Passing the funding test

Dean William Michael Treanor in Crain's, April 25, 2010

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Despite the recession, schools bring in record contributions

By Judith Messina

Published: April 25, 2010 - 5:59 am

In 2009, a year in which university endowments lost nearly one quarter of their value and college fundraising posted its steepest drop on record, Fordham Law School had its best year ever. The school raked in $17.5 million in donor gifts and came within reach of its $100 million campaign goal.

“Our fundraising has increased 500% over the past five years,” says William Treanor, dean of Fordham Law. “Even at a point when the markets were suffering, we were still getting very significant gifts.”

Though many longtime donors hung back, a surprising number of schools in the city managed to defy the fundraising doldrums last year. Professional schools did especially well. So did campaigns that were launched before the economy tanked. Some schools entered the recession having overhauled sleepy development departments; others experimented with new fundraising tactics. Virtually all say they are working harder than ever to cultivate alumni and other donors.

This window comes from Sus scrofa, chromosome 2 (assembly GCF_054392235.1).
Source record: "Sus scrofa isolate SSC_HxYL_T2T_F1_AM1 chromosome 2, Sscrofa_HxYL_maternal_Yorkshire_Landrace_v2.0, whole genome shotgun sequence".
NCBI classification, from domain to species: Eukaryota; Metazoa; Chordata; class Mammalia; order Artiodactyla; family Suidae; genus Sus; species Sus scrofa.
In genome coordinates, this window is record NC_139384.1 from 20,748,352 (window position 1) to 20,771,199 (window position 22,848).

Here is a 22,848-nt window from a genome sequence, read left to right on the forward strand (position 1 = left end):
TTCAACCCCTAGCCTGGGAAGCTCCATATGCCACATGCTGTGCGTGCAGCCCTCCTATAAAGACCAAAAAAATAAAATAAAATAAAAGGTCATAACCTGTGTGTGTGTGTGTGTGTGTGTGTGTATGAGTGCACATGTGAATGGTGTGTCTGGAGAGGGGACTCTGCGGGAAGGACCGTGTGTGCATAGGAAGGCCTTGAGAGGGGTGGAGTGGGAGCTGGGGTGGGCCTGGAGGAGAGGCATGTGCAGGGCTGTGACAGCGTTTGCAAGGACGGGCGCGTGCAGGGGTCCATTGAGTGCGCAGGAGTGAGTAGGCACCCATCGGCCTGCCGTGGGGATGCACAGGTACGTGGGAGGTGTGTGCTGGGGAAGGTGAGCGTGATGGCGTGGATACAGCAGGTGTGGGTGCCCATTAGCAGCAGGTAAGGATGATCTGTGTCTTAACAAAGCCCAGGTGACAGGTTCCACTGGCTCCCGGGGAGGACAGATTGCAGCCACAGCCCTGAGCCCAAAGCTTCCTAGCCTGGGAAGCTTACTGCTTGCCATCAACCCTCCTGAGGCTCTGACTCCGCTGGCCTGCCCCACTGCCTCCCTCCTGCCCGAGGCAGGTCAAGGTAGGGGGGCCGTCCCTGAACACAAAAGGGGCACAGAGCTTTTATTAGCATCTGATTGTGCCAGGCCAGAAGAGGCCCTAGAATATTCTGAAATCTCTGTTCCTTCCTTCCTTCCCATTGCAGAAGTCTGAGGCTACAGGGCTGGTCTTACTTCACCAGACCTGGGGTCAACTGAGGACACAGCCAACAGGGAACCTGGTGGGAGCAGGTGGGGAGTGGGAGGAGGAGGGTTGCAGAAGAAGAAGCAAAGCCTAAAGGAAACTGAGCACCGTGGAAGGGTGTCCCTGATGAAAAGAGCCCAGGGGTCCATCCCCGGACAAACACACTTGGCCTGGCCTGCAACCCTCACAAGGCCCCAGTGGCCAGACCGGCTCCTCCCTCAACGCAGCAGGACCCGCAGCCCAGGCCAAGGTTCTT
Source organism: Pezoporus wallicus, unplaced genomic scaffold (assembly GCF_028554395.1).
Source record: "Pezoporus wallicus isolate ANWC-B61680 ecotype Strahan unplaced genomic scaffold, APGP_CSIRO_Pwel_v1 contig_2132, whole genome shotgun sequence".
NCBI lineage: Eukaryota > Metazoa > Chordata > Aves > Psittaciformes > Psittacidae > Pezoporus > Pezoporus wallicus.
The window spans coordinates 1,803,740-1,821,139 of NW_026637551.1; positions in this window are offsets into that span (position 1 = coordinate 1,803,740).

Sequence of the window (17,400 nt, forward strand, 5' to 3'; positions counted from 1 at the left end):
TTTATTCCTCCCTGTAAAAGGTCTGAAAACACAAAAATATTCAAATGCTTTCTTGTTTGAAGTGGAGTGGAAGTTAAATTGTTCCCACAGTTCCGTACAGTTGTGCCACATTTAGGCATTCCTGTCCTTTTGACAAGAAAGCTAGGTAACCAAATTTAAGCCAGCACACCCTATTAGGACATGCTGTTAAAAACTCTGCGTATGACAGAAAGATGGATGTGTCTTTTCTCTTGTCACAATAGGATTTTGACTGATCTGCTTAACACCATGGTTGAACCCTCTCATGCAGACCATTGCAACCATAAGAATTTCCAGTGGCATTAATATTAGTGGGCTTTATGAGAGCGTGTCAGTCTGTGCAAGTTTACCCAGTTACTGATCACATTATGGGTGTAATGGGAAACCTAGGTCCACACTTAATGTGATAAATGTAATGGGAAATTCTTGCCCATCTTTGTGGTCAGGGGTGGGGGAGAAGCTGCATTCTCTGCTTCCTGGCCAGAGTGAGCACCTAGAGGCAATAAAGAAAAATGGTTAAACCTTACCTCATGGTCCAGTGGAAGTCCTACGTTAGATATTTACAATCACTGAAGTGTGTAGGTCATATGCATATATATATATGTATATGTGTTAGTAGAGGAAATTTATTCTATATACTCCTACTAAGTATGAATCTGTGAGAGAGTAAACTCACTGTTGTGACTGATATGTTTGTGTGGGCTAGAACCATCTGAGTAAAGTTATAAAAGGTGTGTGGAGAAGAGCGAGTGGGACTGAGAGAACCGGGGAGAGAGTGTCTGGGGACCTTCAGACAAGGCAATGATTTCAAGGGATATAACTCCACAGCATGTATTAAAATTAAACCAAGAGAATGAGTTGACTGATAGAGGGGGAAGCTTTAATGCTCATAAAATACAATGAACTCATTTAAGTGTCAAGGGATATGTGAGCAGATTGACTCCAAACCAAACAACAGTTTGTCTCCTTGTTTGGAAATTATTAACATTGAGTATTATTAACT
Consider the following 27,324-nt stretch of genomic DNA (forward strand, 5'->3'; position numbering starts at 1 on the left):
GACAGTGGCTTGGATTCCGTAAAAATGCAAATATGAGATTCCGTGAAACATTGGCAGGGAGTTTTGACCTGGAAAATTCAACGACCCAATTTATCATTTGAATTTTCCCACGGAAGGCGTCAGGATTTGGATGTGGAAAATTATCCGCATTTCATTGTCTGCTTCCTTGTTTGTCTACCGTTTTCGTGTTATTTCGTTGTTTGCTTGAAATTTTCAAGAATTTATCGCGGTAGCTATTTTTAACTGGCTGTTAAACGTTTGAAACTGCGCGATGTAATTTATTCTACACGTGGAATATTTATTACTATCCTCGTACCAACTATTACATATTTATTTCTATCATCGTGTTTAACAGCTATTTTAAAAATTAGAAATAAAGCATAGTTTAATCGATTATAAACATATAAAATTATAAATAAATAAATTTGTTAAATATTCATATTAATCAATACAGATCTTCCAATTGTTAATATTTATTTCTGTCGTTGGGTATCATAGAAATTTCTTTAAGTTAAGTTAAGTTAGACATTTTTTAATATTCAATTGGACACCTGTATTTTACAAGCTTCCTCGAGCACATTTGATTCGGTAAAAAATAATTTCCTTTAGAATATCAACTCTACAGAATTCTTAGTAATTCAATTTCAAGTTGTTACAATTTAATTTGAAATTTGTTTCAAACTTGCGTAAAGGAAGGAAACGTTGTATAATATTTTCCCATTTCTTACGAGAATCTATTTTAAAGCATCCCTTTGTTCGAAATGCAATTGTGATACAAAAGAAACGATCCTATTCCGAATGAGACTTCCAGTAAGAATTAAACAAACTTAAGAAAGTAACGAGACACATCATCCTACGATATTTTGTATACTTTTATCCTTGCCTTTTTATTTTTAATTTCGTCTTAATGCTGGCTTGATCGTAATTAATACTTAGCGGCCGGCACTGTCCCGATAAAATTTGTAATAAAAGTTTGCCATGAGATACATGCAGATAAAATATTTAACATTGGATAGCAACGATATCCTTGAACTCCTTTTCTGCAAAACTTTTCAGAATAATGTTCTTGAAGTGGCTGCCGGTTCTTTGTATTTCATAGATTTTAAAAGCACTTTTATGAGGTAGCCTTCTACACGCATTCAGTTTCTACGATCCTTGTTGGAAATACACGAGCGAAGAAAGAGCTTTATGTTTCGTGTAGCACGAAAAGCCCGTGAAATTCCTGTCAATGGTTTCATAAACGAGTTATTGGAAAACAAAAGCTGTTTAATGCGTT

“You have to continue to build relationships and not be afraid to ask [for money] in a down economy,” says Christine Meola, vice president for philanthropy at Pace University, which this month hit its three-year, $100 million campaign goal two months ahead of schedule.

The success of institutions like Pace in the current economic environment is remarkable. Overall, the past year was a fundraising disaster for higher education. Nationally, institutions raised 12% fewer dollars in 2009 than in 2008. In New York, two of the city's biggest money machines—Columbia University and New York University—were down 16% and 14%, respectively, according to the Council for Aid to Education.

Indeed, despite the city's legions of wealthy executives, local institutions face unique challenges even in good times: competition from thousands of other needy nonprofits and the sky-high cost of capital projects, necessitating huge fundraising goals.